So, can RB Leipzig win the Bundesliga this year? They definitely have a chance, but Bayern look too good to beat at the moment. Leipzig still have room to improve. Amadou Haidara hasn’t played much this season, and Tyler Adams is still yet to return, a player who could seriously make a difference in the middle of the park. Nagelsmann will have to be more open to rotation his key players if he wishes to compete on all fronts. This team is very aggressive, and I worry how often they might be caught on an off day, similar to how easily Schalke beat them at the Red Bull Arena. Nagelsmann should either change the approach for specific games or use the vast number of players in the team. Ademola Lookman and Matheus Cunha have rarely featured, and definitely have a part to play this season. If Leipzig wish to win the league this season, they’ll have to hope Bayern’s form begins to plummet and Dortmund remain unlucky. On the bright side, I do expect Leipzig to improve over the next couple of years, and the team is still young enough to stay competitive. Bayern still have a massive rebuilding job on their hands, so even if Leipzig do falter, their chance will come.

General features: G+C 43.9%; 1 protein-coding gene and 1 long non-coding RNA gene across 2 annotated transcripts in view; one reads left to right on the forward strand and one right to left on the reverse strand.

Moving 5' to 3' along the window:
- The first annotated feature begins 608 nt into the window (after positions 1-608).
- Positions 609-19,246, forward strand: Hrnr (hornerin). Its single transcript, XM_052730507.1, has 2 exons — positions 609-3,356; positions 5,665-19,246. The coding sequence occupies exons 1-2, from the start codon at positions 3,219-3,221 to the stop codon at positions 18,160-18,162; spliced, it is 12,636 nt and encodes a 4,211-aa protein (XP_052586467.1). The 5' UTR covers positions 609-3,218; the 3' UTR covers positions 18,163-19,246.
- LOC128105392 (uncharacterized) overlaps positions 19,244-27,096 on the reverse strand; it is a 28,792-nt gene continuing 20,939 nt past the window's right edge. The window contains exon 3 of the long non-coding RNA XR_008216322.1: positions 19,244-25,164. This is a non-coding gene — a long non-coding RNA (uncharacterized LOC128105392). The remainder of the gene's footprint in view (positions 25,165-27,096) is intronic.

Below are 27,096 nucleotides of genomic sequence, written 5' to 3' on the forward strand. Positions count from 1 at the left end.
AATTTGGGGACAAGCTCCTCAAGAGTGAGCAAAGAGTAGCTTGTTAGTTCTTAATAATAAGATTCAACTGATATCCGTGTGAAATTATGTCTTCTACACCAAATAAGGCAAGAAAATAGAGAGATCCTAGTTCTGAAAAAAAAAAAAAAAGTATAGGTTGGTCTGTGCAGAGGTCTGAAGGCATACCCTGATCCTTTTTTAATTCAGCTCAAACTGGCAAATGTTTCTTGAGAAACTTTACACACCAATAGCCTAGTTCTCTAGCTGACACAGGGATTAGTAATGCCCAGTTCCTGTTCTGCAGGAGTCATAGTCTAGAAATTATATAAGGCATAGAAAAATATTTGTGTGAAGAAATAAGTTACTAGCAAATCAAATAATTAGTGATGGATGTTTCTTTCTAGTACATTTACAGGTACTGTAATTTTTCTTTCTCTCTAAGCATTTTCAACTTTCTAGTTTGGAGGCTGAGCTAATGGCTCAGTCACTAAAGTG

The Promising Signs from Marco Rose’s Borussia Monchengladbach

I failed to hide my excitement for Borussia Monchengladbach appointing young German coach Marco Rose. The 43-year-old built a fantastic side at Salzburg, adding so much versatility in attack and emphasised the growing influence Austrian football was having on the rest of Europe. This was most prominent in Germany. With the arrivals of both Oliver Glasner and Marco Rose, it signals the innovation that the Austrian Bundesliga is adding to European football. Both Gladbach and Wolfsburg are clubs that sit right outside of the top 4. They have the resources to back their new managers while not being in a position where instant success is required. It gives their new managers a chance to get their messages across to their respective squads.